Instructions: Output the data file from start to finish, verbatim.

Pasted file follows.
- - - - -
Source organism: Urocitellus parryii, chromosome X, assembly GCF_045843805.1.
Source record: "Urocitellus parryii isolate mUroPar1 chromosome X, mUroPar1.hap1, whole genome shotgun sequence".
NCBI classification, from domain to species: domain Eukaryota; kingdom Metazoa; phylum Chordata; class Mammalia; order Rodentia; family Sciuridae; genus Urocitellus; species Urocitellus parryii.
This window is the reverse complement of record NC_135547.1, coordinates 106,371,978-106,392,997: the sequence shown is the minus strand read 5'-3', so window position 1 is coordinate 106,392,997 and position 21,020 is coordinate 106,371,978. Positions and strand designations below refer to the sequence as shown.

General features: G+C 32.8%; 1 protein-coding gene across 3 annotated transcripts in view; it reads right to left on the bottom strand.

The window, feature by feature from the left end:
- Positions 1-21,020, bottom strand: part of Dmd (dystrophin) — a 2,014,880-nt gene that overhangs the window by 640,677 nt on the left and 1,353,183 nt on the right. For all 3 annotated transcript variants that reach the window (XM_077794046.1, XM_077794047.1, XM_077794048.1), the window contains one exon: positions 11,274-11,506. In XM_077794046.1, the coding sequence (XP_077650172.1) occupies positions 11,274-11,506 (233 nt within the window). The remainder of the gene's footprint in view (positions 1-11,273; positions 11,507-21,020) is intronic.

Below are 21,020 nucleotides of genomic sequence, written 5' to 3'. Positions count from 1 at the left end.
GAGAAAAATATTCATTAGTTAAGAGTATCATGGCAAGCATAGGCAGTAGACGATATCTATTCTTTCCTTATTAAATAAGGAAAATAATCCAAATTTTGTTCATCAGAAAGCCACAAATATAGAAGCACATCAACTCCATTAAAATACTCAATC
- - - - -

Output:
Source organism: Urocitellus parryii, chromosome X, assembly GCF_045843805.1.
Source record: "Urocitellus parryii isolate mUroPar1 chromosome X, mUroPar1.hap1, whole genome shotgun sequence".
NCBI classification, from domain to species: domain Eukaryota; kingdom Metazoa; phylum Chordata; class Mammalia; order Rodentia; family Sciuridae; genus Urocitellus; species Urocitellus parryii.
This window is the reverse complement of record NC_135547.1, coordinates 106,371,978-106,392,997: the sequence shown is the minus strand read 5'-3', so window position 1 is coordinate 106,392,997 and position 21,020 is coordinate 106,371,978. Positions and strand designations below refer to the sequence as shown.

General features: G+C 32.8%; 1 protein-coding gene across 3 annotated transcripts in view; it reads right to left on the bottom strand.

The window, feature by feature from the left end:
- Positions 1-21,020, bottom strand: part of Dmd (dystrophin) — a 2,014,880-nt gene that overhangs the window by 640,677 nt on the left and 1,353,183 nt on the right. For all 3 annotated transcript variants that reach the window (XM_077794046.1, XM_077794047.1, XM_077794048.1), the window contains one exon: positions 11,274-11,506. In XM_077794046.1, the coding sequence (XP_077650172.1) occupies positions 11,274-11,506 (233 nt within the window). The remainder of the gene's footprint in view (positions 1-11,273; positions 11,507-21,020) is intronic.

Below are 21,020 nucleotides of genomic sequence, written 5' to 3'. Positions count from 1 at the left end.
GAGAAAAATATTCATTAGTTAAGAGTATCATGGCAAGCATAGGCAGTAGACGATATCTATTCTTTCCTTATTAAATAAGGAAAATAATCCAAATTTTGTTCATCAGAAAGCCACAAATATAGAAGCACATCAACTCCATTAAAATACTCAATC